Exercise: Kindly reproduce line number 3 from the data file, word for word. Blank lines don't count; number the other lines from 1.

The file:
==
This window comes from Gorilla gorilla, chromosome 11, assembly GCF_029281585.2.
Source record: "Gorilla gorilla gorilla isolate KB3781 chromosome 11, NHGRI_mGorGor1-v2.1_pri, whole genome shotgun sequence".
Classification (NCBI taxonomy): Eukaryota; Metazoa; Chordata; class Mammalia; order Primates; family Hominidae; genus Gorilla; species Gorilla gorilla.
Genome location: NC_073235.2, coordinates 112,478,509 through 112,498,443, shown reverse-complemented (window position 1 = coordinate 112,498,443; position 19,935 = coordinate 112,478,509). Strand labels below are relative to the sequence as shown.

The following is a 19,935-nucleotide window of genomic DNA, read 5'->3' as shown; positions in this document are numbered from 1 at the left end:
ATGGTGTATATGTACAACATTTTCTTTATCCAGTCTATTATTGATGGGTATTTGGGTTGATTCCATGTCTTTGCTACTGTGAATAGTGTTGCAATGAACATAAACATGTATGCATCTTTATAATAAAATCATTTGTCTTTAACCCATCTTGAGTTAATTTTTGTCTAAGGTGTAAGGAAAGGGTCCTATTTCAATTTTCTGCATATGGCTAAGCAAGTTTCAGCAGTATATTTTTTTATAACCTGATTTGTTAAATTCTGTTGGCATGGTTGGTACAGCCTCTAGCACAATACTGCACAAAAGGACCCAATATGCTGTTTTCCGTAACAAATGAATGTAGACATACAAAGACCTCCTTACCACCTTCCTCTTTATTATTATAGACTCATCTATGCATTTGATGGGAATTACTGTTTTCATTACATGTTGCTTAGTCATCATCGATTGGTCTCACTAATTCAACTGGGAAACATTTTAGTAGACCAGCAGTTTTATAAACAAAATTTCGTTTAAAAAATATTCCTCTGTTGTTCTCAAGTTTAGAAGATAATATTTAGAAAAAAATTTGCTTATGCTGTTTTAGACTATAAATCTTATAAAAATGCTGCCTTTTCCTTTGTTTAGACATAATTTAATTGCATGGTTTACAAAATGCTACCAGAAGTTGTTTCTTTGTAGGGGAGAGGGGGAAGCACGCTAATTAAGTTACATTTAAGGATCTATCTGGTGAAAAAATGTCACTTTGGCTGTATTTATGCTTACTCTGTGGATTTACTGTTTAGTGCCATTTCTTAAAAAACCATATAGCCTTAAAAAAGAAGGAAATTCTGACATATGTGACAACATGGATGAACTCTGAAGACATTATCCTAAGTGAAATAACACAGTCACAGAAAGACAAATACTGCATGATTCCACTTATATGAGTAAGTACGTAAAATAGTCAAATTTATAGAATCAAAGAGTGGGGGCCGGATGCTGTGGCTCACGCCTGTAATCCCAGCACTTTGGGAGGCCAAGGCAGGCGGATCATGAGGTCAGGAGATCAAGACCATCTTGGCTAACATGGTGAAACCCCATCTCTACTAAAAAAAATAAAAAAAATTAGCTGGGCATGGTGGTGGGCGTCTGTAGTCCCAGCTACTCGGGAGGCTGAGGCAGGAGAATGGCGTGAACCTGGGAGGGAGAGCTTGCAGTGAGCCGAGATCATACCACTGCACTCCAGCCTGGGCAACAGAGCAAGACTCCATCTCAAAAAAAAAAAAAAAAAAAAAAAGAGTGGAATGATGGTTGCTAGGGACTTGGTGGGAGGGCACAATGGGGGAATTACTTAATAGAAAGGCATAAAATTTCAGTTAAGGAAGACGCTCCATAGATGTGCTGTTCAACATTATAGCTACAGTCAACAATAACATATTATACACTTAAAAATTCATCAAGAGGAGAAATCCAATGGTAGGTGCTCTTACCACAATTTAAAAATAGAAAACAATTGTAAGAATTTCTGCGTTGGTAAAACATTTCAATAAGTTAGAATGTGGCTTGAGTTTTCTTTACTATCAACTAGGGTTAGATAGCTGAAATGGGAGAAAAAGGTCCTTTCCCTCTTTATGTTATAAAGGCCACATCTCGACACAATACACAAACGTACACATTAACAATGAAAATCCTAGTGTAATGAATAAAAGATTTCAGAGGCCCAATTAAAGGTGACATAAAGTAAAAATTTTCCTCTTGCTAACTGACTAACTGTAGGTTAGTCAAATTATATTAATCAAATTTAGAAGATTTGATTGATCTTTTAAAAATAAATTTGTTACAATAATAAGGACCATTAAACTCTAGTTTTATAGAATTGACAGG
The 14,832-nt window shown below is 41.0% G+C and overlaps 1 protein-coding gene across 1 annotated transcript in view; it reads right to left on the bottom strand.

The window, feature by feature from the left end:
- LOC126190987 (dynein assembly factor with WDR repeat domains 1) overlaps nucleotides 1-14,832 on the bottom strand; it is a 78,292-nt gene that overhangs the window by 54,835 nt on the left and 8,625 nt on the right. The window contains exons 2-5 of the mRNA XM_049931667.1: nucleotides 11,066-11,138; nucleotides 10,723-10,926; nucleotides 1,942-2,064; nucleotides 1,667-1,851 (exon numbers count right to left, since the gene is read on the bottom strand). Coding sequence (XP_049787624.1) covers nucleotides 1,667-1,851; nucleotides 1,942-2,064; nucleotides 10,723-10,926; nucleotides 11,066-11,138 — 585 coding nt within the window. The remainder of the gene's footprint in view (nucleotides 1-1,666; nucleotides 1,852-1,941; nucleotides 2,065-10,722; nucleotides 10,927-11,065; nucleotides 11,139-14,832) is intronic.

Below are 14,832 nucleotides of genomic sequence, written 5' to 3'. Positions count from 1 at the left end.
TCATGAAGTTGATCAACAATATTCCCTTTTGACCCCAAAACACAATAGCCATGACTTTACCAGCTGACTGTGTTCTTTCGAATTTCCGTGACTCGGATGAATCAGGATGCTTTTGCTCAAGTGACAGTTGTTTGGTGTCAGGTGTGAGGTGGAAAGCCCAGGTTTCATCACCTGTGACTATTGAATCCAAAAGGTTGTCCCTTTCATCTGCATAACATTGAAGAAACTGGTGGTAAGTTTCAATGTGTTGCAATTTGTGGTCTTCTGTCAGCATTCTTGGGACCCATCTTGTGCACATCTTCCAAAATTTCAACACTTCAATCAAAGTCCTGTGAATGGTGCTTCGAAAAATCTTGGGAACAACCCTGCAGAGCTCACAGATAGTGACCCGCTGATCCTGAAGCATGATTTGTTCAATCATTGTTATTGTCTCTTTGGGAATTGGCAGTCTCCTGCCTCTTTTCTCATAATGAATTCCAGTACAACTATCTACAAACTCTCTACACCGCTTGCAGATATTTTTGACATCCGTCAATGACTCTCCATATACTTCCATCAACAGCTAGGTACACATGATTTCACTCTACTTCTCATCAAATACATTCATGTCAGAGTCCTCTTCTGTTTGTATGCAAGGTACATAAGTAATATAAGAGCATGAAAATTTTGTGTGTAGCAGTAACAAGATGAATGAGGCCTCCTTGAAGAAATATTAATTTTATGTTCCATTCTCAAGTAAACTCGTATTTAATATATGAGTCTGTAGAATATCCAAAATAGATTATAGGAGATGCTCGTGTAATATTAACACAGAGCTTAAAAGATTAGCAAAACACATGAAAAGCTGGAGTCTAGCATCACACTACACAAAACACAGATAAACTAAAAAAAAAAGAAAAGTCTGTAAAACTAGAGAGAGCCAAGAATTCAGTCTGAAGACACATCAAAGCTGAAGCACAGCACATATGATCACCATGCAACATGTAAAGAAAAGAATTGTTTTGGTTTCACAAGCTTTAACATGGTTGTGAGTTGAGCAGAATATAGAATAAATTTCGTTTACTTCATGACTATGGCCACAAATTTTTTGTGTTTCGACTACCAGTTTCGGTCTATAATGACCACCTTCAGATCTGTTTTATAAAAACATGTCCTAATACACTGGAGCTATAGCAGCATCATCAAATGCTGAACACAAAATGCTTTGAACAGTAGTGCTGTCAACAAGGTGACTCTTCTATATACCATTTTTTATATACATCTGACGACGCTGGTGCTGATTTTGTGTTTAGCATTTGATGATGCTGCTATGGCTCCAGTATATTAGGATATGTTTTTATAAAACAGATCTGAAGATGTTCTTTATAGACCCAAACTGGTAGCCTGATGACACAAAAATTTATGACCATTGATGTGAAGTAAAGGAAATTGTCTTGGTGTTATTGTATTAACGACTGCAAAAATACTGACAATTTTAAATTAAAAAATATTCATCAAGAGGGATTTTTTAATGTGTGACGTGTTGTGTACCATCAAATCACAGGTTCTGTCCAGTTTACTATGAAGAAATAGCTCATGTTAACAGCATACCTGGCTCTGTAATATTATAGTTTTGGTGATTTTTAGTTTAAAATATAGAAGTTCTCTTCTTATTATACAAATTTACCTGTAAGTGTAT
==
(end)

Classification (NCBI taxonomy): Eukaryota; Metazoa; Chordata; class Mammalia; order Primates; family Hominidae; genus Gorilla; species Gorilla gorilla.